God doesn’t exist, anarchists do

(Pope’s visit, Part One)

‘Peligro, que viene el Papa!’ (Watch out, the Pope’s about!) shouted the red and black stickers, illustrated with a creepy silhouette of a figure wearing a mitre and robes. The vestments were hitched up around his skinny ankles, as he pursued a group of children down the street, his Nosferatu claws outstretched to grab them. Another sticker just beneath it urged us to ‘Keep religion out of schools!’ An anarchist poster listing the clergy’s recent sex crimes informed passers-by, sternly,

‘Esperamos que Dios te perdona- porque nosotros no lo van a hacer’ (We hope God forgives you because we’re not going to.)

It seems not everyone was happy about the Pope’s imminent visit to Madrid, and the accompanying invasion of  adolescent ‘cristo-flautas’ (God-squaddies) for the Dia Internacional de la Juventud Catolica. Least of all, the Anarchists. A couple of weeks before the papal visit, all over the centre of town, pasted onto lamp-posts, bus-stops, shop windows, and the sides of rubbish bins, there was a flurry of this kind of propaganda. Stuck with that type of glue that makes the poster impossible to peel off without scratching it away with the edge of a key, or soaking it in detergent:

THE CHURCH IS THE ENEMY OF LIFE

For centuries the church has been helping to build a hell on earth.

It has done all in its power to stop us making our own decisions about our bodies, our lives and our deaths, it has persecuted

homosexuals, defended racist theories, systematically kept

women down, ripped off the poor, and spread fear

and blackmail in order to dominate. Those they exploit have never been

people with their own rights in the church’s eyes… just a rich seam of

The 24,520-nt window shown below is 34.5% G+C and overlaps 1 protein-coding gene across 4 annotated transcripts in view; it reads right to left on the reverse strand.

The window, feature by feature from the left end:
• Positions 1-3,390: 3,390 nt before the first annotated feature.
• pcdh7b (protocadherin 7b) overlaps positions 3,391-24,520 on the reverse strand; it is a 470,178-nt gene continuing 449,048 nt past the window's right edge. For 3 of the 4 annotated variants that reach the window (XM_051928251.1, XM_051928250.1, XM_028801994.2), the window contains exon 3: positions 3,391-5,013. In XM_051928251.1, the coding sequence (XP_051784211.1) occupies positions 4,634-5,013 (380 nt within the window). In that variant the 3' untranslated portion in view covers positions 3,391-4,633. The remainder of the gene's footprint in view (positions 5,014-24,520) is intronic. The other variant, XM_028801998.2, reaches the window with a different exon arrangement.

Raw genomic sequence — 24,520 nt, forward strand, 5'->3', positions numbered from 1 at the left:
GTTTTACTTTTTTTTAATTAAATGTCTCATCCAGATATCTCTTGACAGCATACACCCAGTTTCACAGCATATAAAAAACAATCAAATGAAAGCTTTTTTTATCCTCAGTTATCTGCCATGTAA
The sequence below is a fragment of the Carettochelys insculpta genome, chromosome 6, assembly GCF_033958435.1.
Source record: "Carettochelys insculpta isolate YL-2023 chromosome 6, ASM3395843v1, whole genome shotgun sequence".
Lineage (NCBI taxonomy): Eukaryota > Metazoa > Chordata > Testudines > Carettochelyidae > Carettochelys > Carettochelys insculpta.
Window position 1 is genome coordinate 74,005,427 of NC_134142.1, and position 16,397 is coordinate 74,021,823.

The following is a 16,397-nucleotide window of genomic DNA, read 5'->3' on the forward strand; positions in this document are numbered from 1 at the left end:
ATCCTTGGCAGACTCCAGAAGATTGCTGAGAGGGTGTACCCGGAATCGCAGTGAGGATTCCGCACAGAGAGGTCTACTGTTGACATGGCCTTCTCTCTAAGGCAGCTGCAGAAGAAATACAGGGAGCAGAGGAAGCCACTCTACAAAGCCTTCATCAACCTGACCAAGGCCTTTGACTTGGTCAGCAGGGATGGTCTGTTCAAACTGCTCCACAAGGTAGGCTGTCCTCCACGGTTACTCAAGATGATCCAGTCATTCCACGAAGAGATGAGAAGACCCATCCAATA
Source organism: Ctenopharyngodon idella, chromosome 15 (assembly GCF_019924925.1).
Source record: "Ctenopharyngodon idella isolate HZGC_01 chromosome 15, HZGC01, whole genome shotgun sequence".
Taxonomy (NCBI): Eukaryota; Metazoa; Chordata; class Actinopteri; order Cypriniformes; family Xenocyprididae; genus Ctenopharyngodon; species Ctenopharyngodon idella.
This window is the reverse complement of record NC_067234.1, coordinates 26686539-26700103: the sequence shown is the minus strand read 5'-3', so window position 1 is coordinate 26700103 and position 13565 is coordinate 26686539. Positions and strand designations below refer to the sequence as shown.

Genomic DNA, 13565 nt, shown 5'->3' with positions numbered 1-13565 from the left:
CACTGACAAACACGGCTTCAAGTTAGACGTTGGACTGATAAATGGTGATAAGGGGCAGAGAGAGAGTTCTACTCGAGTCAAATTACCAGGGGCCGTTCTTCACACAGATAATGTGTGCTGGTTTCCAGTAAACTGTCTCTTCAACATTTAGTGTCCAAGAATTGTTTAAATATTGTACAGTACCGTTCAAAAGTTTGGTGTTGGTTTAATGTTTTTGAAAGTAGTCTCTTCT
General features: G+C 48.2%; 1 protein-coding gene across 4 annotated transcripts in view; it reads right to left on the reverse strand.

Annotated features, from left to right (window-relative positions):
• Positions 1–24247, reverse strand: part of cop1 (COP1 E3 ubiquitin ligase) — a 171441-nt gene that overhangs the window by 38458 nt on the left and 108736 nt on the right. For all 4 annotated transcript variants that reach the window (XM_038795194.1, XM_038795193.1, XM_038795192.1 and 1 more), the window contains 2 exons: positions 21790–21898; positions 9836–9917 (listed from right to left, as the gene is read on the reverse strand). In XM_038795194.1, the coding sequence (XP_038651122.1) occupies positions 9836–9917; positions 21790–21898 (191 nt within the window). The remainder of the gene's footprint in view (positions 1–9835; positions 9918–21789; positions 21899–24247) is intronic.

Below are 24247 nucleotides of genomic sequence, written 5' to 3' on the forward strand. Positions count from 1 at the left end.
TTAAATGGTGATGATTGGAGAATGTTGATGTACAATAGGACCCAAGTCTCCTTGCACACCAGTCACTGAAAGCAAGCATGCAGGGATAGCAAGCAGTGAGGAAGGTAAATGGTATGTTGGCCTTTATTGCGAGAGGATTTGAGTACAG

profit for them to mine. The abuse and rape of children which is

such a scandal in today’s society only illustrates this logic.

 God doesn’t exist, anarchists do.

It’s a fair assumption that anarchists would automatically be opposed to Benedicto riding into town. But why would the educational establishment, or at least a large proportion of teachers? ‘Keep religion out of schools!’ Is this a ‘faith school’ argument? Not quite. It’s more a question of money. There are arguments that this visit, sponsored by the state and private companies, has cost roughly the same as the recent educational cuts. Thesel cuts have not sat well with the throwing open of public-sector schools to tens of thousands of young pilgrims, providing them with free (or heavily subsidised) dormitory accommodation in sports halls and assembly rooms. Except it’s not entirely free. Who is covering their costs – electricity, water, security and air-conditioning, to name a few? The state schools. After all, the scathing retoric scoffs, the Catholic Church is such an impoverished institution it couldn’t possibly finance the tour itself…

So, Spain’s a catholic country, is it? In response to the Pope’s visit, a large demonstration was planned to coincide with the International Catholic Youth Day, bringing together teachers, gay rights activists, feminist groups, alternative christian groups, anarchists and so on. They were informed prior to the event, by the police, that their planned route would be changed, veering around Puerta del Sol to avoid ‘disturbing’ or ‘clashing’ with the cristo-flautas. Except it didn’t quite work out that way on the day, as is so often the case here. This was more than a rumble in the jungle, and the anti-papists were to prove that not only could they mobilise and take the plaza, but they also had much better slogans than the other side.

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